At B&T, We are staunch believers that every woman and her achievements should be celebrated, every day and always.
However, unfortunately, the achievements of women often go unnoticed. That’s why we launched our annual B&T Women in Media Awards – to recognise the amazing accomplishments of women across the marketing, communications and advertising industry.
In honour of our WIM Awards, we’re chatting to industry powerhouses; women we should all be keeping an eye on — women to watch.
Today we’re hearing from LIDA Australia’s managing director Victoria Curro.
I think the B&T Women in Media Awards are important because gender inequality still exists. Whilst the latest Workplace Gender Equality Agency (WGEA) reports show that the number of women entering management positions is growing at a faster rate than men – women can still expect to get paid significantly less than their male counterparts. And the story gets worse as women progress. The highest paid 10% of men will earn at least $598,745 in total salary, whereas the highest paid 10% of women will reach only $436,369, a difference of over $162,000 – a 27 percent pay gap!
These awards showcase what women deliver to their workplace, their peers and the industry – showing that they are worth investing in, and worth paying equally! The media industry also has the ability to influence other sectors through its platforms and profile, which means we can help even-out the playing field for women in other sectors by being role models and in the work we produce.
I think one of the biggest impediments to equality in the workforce are employers who see paid parental leave and flexible working arrangements for working parents as ‘privileges’ they should be grateful for. As much as Australians have the right to a safe working environment and the right to paid sick and holiday leave, employees should receive similar conditions for parenting. And, while the solution may look different across individual roles and industries, they should not be conditions that women, or men, have to battle for… or that mark recipients as getting ‘special’ treatment when they do receive them.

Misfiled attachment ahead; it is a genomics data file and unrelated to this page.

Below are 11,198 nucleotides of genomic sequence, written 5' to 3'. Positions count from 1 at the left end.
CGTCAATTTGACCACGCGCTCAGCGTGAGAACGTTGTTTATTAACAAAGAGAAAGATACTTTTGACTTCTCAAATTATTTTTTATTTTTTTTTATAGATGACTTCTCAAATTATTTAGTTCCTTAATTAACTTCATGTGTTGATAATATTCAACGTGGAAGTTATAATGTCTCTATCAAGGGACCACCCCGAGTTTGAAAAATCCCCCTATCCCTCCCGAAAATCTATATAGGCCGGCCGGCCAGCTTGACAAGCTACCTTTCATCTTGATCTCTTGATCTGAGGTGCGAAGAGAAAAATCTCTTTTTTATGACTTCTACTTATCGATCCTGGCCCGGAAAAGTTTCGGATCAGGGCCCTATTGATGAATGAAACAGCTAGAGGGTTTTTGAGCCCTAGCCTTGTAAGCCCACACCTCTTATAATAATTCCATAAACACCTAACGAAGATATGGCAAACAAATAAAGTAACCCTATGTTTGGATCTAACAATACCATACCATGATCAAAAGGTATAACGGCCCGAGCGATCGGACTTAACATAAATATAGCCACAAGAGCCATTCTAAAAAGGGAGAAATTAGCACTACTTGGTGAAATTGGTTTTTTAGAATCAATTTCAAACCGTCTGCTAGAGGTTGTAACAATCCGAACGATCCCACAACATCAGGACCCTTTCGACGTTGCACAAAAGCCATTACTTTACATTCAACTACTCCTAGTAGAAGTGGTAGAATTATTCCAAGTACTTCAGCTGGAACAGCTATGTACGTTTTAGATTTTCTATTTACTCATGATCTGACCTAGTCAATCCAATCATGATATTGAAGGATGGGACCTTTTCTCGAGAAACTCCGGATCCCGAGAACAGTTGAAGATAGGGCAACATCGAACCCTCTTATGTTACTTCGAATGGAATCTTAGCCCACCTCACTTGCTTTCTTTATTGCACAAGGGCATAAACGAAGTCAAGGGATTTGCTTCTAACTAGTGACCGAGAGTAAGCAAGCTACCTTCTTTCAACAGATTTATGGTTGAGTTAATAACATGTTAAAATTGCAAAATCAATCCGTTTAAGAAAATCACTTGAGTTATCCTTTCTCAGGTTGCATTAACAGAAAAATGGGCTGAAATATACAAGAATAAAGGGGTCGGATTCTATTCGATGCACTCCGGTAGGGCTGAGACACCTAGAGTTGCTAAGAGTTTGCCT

If you want to make a change to equality in the workplace, call it if you see it! Working agency side all my career, I’ve seen bad behaviours accepted and even expected. My biggest bug bear is women being expected to clear up the plates after a catered meeting, organise the coffee or tidy the room… regardless of their seniority or role in the meeting. Now if that happens, I call it. These little everyday inequalities reinforce that women and men have different roles to play and different strengths – which is simply untrue.
The most unexpected champion of change for equality I’ve come accross is Geoff Parmenter at Australian Rugby. He was my client in the years leading up to the Rugby World Cup 2003. At the time, we had a great bunch of guys at the agency working on the account – guys that were mostly ex-private school, ex-rugby playing men. So, it was a team that looked right on paper in terms of their knowledge and love of the game, but Geoff stood out as a man who really challenged this stereotype on our side – and in his own marketing team.
In addition to that, he championed my role in the business and encouraged me to lead – giving me opportunities to present at board level and to engage with very senior stakeholders across the board. He championed expertise and new perspectives, which gave women like me fantastic opportunities in an area which is usually male dominated.
The best advice I ever received was ‘fix your own mask first.’ It’s what every airline safety video tells you to do. But as a mum it used to jar with me, as I instinctively want to look after my daughter first. But of course, it’s common sense because if you run out of oxygen, you can’t help anyone else. Over the years I’ve
figured out this ‘mantra’ applies across the board, particularly when it comes to looking after your own mental health. To be a good mum, good boss and good friend I need to make sure I’m not neglecting my own well-being – mentally and physically.
Name the most influential woman in your life.
The most influential woman in my life is my 10-year-old daughter, Gabriella. She is the first hand in the air, the first one in the pool, the first to create a game from nothing and the first to reach out to another kid to make a new friend. She shows me every day what resilience, confidence and creativity looks like.
If you were PM, what law would you change/introduce right now to improve equality?
I would do more to help workplaces support victims of domestic violence. In Australia, 1 in 6 women have experienced physical and/or sexual violence by a current or previous partner – and 60% of these women are currently working. That means it’s likely that most workplaces will have women who are dealing with the devastating consequences of family or domestic violence – whilst still trying to hold down a job. There is a lot that workplaces can do to support women, from access to mental health services, to providing paid domestic violence leave and helping prevent financial abuse.
For more information on Lida Australia please visit www.lidaaustralia.com.au